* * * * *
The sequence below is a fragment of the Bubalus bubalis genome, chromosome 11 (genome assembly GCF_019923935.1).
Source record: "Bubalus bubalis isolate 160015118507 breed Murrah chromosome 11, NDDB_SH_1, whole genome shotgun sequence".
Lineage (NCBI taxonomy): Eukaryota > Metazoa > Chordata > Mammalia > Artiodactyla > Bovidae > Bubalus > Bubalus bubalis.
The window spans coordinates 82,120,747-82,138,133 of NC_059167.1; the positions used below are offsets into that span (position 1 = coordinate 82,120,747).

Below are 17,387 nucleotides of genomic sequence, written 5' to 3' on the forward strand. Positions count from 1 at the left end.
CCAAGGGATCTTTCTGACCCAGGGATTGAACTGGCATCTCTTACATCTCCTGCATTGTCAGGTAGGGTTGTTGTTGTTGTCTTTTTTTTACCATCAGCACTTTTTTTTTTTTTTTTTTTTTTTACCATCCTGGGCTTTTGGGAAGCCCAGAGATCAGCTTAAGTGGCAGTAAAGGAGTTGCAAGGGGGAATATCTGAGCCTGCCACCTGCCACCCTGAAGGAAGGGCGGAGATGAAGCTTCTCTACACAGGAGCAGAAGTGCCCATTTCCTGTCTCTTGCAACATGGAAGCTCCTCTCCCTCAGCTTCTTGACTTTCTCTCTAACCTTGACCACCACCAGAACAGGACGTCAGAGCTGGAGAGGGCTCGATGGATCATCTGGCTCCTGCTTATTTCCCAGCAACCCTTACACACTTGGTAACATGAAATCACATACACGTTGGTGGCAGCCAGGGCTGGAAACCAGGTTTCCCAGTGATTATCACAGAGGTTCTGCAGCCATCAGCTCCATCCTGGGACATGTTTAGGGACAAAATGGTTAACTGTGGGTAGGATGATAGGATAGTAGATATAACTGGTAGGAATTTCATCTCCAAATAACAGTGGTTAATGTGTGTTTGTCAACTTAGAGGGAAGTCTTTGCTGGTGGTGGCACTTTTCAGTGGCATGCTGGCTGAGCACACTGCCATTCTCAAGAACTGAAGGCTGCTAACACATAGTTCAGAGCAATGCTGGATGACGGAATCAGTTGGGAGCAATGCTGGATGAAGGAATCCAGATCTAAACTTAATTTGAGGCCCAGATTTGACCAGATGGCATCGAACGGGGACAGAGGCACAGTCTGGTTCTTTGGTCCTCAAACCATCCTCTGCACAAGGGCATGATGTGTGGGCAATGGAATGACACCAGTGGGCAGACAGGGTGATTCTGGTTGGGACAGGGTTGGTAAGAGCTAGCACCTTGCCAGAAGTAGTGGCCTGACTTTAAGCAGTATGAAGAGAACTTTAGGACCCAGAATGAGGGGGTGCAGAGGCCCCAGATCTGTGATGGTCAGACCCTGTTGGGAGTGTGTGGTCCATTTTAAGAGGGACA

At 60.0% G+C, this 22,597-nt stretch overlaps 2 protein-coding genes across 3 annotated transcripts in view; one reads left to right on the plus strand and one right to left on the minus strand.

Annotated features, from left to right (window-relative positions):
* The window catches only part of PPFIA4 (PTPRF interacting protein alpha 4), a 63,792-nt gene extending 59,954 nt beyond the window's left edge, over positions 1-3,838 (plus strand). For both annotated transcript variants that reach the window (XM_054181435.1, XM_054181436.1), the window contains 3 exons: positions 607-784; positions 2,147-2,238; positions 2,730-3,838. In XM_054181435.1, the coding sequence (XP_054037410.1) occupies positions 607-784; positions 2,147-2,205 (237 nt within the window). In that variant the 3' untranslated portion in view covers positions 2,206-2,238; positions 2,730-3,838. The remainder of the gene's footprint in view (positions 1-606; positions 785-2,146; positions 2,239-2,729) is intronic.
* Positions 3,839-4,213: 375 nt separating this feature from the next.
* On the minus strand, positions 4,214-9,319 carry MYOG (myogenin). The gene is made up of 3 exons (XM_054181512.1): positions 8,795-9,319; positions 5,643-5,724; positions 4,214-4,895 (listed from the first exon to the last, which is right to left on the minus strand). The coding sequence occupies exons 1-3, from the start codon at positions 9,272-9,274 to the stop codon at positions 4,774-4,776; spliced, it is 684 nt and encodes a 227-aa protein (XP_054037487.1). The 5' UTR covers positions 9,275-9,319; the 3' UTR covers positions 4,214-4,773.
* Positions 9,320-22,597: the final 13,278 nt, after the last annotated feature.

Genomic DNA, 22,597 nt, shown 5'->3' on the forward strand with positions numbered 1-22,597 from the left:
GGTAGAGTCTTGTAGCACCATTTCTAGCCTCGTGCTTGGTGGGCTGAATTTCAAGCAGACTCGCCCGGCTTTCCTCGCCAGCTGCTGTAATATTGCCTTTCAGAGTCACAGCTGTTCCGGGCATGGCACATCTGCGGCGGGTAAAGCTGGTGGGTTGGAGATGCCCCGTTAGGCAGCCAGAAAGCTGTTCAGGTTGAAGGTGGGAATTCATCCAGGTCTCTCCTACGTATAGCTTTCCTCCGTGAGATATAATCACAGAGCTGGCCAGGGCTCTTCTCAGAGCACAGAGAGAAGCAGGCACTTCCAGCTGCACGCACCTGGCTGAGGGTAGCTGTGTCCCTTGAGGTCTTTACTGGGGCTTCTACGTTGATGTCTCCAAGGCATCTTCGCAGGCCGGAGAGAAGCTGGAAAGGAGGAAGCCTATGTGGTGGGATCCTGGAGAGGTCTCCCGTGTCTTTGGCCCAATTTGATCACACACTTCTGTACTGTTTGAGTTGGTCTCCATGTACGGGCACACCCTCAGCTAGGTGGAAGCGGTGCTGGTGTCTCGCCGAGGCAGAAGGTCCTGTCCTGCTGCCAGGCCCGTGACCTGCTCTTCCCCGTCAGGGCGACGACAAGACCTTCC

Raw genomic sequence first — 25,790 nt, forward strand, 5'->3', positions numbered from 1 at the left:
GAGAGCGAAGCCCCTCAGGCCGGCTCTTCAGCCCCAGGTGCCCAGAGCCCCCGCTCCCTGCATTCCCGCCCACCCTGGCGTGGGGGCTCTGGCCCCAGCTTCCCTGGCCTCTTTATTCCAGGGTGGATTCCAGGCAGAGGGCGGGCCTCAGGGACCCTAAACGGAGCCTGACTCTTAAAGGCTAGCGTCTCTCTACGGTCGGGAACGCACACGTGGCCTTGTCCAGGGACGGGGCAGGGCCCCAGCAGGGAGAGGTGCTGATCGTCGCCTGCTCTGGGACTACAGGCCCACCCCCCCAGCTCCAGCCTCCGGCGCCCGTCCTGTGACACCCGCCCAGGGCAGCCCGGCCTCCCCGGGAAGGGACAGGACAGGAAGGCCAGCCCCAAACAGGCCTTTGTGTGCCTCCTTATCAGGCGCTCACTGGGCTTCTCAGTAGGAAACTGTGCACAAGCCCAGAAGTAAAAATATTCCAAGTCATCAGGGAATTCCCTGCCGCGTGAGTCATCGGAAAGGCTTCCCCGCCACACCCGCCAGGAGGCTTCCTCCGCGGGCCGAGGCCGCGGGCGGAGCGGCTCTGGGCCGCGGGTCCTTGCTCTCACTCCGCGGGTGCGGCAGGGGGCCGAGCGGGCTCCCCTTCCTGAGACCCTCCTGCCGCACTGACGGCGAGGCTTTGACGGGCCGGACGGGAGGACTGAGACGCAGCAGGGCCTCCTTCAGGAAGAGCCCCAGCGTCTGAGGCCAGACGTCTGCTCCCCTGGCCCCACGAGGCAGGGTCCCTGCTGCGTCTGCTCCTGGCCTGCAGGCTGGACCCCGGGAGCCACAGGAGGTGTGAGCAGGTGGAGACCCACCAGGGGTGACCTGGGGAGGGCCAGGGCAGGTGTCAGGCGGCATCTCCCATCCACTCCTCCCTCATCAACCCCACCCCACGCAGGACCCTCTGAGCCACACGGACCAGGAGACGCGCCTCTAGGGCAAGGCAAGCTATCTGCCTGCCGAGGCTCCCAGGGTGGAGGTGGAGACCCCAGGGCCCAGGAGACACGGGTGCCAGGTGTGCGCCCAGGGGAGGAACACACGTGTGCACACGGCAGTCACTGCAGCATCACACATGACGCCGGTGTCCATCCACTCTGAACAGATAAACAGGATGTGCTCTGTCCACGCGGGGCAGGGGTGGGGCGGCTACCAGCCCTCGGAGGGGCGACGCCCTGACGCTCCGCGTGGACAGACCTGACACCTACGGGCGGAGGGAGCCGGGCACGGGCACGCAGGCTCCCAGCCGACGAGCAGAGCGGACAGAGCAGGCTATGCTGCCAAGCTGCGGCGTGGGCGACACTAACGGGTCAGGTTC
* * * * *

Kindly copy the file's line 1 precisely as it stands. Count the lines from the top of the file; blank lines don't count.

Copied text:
The sequence below is a fragment of the Bubalus bubalis genome, chromosome 11 (genome assembly GCF_019923935.1).